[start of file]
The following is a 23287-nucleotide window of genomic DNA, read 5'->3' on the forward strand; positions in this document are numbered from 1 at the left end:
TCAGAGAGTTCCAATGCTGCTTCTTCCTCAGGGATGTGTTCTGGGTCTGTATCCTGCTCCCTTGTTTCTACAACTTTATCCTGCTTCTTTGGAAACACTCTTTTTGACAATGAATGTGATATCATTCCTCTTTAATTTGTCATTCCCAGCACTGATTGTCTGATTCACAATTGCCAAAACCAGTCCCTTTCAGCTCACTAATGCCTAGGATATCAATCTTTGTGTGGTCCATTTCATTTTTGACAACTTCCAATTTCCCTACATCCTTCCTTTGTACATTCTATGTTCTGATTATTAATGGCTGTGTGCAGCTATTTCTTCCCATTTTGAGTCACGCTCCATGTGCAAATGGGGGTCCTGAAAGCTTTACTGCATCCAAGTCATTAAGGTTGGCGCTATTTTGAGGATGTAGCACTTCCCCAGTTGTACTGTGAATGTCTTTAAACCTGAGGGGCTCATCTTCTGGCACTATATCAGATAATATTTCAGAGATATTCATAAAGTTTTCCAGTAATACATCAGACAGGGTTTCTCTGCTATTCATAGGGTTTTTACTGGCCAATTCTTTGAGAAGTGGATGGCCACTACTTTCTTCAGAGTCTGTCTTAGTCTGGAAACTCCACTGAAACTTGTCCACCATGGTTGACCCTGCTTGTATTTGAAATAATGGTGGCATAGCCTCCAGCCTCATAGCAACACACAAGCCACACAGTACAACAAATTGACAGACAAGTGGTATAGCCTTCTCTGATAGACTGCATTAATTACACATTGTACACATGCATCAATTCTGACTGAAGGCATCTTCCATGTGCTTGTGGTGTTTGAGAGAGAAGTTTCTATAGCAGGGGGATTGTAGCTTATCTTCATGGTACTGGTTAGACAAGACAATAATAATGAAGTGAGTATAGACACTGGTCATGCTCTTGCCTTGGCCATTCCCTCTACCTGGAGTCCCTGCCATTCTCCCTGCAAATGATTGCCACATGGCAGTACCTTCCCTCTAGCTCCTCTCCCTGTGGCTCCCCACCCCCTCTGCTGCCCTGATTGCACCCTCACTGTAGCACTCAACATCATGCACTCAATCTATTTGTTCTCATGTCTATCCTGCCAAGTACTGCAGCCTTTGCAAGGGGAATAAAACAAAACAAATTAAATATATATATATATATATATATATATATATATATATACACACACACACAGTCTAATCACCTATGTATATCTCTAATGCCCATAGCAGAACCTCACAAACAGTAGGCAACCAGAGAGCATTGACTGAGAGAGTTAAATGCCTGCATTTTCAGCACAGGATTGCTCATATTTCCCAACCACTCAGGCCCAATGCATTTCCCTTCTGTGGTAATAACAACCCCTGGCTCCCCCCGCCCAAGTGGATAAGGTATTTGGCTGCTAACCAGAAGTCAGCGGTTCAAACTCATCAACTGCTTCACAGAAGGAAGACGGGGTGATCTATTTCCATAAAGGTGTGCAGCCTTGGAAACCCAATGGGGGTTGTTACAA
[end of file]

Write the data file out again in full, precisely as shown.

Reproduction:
The following is a 23287-nucleotide window of genomic DNA, read 5'->3' on the forward strand; positions in this document are numbered from 1 at the left end:
TCAGAGAGTTCCAATGCTGCTTCTTCCTCAGGGATGTGTTCTGGGTCTGTATCCTGCTCCCTTGTTTCTACAACTTTATCCTGCTTCTTTGGAAACACTCTTTTTGACAATGAATGTGATATCATTCCTCTTTAATTTGTCATTCCCAGCACTGATTGTCTGATTCACAATTGCCAAAACCAGTCCCTTTCAGCTCACTAATGCCTAGGATATCAATCTTTGTGTGGTCCATTTCATTTTTGACAACTTCCAATTTCCCTACATCCTTCCTTTGTACATTCTATGTTCTGATTATTAATGGCTGTGTGCAGCTATTTCTTCCCATTTTGAGTCACGCTCCATGTGCAAATGGGGGTCCTGAAAGCTTTACTGCATCCAAGTCATTAAGGTTGGCGCTATTTTGAGGATGTAGCACTTCCCCAGTTGTACTGTGAATGTCTTTAAACCTGAGGGGCTCATCTTCTGGCACTATATCAGATAATATTTCAGAGATATTCATAAAGTTTTCCAGTAATACATCAGACAGGGTTTCTCTGCTATTCATAGGGTTTTTACTGGCCAATTCTTTGAGAAGTGGATGGCCACTACTTTCTTCAGAGTCTGTCTTAGTCTGGAAACTCCACTGAAACTTGTCCACCATGGTTGACCCTGCTTGTATTTGAAATAATGGTGGCATAGCCTCCAGCCTCATAGCAACACACAAGCCACACAGTACAACAAATTGACAGACAAGTGGTATAGCCTTCTCTGATAGACTGCATTAATTACACATTGTACACATGCATCAATTCTGACTGAAGGCATCTTCCATGTGCTTGTGGTGTTTGAGAGAGAAGTTTCTATAGCAGGGGGATTGTAGCTTATCTTCATGGTACTGGTTAGACAAGACAATAATAATGAAGTGAGTATAGACACTGGTCATGCTCTTGCCTTGGCCATTCCCTCTACCTGGAGTCCCTGCCATTCTCCCTGCAAATGATTGCCACATGGCAGTACCTTCCCTCTAGCTCCTCTCCCTGTGGCTCCCCACCCCCTCTGCTGCCCTGATTGCACCCTCACTGTAGCACTCAACATCATGCACTCAATCTATTTGTTCTCATGTCTATCCTGCCAAGTACTGCAGCCTTTGCAAGGGGAATAAAACAAAACAAATTAAATATATATATATATATATATATATATATATATATATACACACACACACAGTCTAATCACCTATGTATATCTCTAATGCCCATAGCAGAACCTCACAAACAGTAGGCAACCAGAGAGCATTGACTGAGAGAGTTAAATGCCTGCATTTTCAGCACAGGATTGCTCATATTTCCCAACCACTCAGGCCCAATGCATTTCCCTTCTGTGGTAATAACAACCCCTGGCTCCCCCCGCCCAAGTGGATAAGGTATTTGGCTGCTAACCAGAAGTCAGCGGTTCAAACTCATCAACTGCTTCACAGAAGGAAGACGGGGTGATCTATTTCCATAAAGGTGTGCAGCCTTGGAAACCCAATGGGGGTTGTTACAA